With a CTC likely to cover stranded costs,
aggregators must somehow find power cheap
enough to offer real savings.
Retail aggregation: Wherever you stand, it appears...
Federal Energy Regulatory Commission (FERC) works to unbundle transmission from generation, Massachusetts would unbundle distribution from retail customer contact:
"Allowing utility companies to compete to provide energy services to customers while they are still in control of the wires may allow for the erection of market barriers."
This model makes sense to me, since it implies, I believe, that transmission and distribution are essentially the same thing. Customers don't care much about the diameter of the pipe, the size of the truck, or the voltage of the line that delivers the product to the door. It's all a back-office job.
The Massachusetts report offers another interesting comment on the future of back-office utility operations: "Since distribution and transmission will most likely remain monopolies, the associated payroll and benefit costs will not be a largely influential factor in the competitiveness of a utility company."
Regarding generation markets, the report notes that in New England, over two-thirds of all generation capability is controlled at least in part by three players: Northeast Utilities (35.5%), New England Electric Systems (19.9%), and Boston Edison (13%). Data provided by NEPOOL reveals a Herfindahl-Hirshman Index (HHI) for the New England electric generation market of between 1924.34 and 1961.11, depending on the season (with a greater concentration occurring during the summer). This index, the report notes, would qualify electric generation as a concentrated market under the guidelines established by the U.S. Department of Justice.
The One to Watch
Still over the horizon, but likely to show up soon on the radar screen, is a possible jurisdictional dispute between the FERC and the Commodity Futures Trading Corporation (CFTC) over the right to regulate the electric futures contract proposed by NYMEX.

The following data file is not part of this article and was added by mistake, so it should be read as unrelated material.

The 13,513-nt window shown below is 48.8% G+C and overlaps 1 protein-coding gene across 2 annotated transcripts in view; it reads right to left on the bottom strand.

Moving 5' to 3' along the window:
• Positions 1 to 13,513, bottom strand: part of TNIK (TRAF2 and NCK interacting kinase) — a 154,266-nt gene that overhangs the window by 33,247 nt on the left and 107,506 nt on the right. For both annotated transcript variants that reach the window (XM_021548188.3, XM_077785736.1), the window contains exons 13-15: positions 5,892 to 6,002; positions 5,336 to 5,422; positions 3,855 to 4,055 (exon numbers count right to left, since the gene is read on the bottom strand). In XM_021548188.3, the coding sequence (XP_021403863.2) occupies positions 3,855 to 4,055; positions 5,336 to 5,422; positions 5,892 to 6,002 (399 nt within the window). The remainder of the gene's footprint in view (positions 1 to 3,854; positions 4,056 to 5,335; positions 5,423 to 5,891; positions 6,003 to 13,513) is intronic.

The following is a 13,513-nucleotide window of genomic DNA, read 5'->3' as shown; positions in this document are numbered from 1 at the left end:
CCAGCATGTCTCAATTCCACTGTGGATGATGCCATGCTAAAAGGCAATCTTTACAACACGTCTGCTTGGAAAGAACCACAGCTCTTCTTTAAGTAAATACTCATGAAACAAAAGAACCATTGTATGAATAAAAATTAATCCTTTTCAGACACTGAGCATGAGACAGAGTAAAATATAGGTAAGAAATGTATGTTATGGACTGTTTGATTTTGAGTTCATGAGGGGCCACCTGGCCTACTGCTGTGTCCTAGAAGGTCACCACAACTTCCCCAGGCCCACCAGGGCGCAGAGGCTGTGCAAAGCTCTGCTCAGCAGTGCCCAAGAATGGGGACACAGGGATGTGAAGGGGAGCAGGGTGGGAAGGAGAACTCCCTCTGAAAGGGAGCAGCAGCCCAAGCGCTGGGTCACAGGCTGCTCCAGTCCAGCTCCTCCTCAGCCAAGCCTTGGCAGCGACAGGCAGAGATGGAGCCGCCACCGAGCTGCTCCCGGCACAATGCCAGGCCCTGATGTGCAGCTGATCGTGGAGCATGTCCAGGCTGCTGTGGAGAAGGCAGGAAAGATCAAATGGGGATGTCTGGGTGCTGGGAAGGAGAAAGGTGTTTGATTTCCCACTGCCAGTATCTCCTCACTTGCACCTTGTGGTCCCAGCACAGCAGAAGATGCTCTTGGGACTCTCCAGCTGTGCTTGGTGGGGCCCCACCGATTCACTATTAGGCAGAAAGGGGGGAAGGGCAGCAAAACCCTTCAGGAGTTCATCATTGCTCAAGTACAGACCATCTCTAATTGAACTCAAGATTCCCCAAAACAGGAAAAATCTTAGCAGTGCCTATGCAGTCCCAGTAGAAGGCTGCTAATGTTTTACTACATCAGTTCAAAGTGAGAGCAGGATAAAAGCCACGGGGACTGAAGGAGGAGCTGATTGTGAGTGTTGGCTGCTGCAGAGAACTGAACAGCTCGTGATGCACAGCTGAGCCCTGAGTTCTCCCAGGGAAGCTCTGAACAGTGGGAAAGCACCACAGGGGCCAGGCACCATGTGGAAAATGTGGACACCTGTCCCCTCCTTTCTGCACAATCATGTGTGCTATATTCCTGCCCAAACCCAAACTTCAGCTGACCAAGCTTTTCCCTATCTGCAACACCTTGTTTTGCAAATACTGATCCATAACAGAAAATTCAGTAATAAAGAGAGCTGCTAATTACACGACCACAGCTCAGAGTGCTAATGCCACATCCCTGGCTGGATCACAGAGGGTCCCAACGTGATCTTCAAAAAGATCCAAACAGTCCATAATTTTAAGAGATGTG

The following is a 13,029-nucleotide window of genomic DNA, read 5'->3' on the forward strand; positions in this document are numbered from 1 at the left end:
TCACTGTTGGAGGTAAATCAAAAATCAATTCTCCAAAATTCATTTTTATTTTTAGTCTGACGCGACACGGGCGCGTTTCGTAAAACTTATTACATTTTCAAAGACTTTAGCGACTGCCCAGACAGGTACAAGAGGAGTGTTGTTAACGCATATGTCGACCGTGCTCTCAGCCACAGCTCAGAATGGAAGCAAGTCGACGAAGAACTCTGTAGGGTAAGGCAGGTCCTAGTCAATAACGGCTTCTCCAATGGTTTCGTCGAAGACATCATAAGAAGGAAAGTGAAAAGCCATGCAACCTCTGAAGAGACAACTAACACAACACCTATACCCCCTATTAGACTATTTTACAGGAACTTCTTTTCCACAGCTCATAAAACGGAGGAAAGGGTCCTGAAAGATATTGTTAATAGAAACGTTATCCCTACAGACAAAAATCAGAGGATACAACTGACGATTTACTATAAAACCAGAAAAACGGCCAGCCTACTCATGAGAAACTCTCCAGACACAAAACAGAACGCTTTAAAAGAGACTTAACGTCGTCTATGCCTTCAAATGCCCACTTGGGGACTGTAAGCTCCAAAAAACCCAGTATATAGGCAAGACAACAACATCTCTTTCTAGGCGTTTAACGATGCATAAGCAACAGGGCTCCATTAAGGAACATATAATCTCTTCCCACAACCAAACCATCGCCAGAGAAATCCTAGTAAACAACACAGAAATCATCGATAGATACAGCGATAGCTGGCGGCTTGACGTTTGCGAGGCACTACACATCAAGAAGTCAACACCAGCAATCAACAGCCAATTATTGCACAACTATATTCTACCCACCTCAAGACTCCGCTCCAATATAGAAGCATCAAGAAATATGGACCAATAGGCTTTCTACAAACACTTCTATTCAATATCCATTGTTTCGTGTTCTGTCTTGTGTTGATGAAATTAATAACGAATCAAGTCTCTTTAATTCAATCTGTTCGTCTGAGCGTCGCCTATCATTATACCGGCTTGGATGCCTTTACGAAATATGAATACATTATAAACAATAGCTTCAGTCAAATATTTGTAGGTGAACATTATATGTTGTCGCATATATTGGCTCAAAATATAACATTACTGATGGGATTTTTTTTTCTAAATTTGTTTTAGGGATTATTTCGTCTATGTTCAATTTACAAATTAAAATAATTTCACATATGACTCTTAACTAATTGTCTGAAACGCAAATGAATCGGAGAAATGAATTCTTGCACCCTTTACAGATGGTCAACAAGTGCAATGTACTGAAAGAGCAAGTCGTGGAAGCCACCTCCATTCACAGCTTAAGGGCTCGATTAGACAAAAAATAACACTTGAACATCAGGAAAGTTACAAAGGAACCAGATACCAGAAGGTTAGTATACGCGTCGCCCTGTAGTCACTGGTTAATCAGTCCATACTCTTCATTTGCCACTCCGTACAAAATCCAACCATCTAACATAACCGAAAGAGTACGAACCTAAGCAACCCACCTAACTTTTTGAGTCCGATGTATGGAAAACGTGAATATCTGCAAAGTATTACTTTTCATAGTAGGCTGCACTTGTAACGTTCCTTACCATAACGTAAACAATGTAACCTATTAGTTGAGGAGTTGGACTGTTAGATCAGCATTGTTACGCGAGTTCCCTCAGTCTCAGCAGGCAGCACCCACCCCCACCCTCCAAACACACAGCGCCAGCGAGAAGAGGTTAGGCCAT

In August NYMEX filed notice with the CFTC of the availability of the terms and conditions of its
proposed electricity commodity futures contract for delivery at the California-Oregon border and at Palo Verde, AZ. (See, 60 Fed.Reg. 45402, Aug. 31, 1995). Later, on September 28, NYMEX filed a petition with the FERC for a declaratory order that certain electric futures contracts would not qualify as "securities" under the Federal Power Act and would not therefore implicate FERC jurisdiction (See FERC Docket No. EL95-81-000).
The other day I called the CFTC and inquired about the possibility of conflicting FERC jurisdiction. The CFTC appeared to be completely unaware of the pending FERC action. Then I picked up a copy of comments filed by the Edison Electric Institute (EEI) and started reading.
The EEI comments urge the FERC to maintain "appropriate review and reporting requirements," yet acknowledge that FERC regulation should not unduly delay or "stifle" any emerging financial markets. Later, EEI notes that price fluctuation limits imposed by NYMEX in its electricity futures contract might constitute market-based ratemaking, implying (but not advocating) that such limits must therefore satisfy any FERC policy on market-based pricing for bulk-power sales.
What a mess. Imagine the FERC sticking its nose into the trading pit in New York, Chicago, or Kansas City. You can just smell the billable hours.
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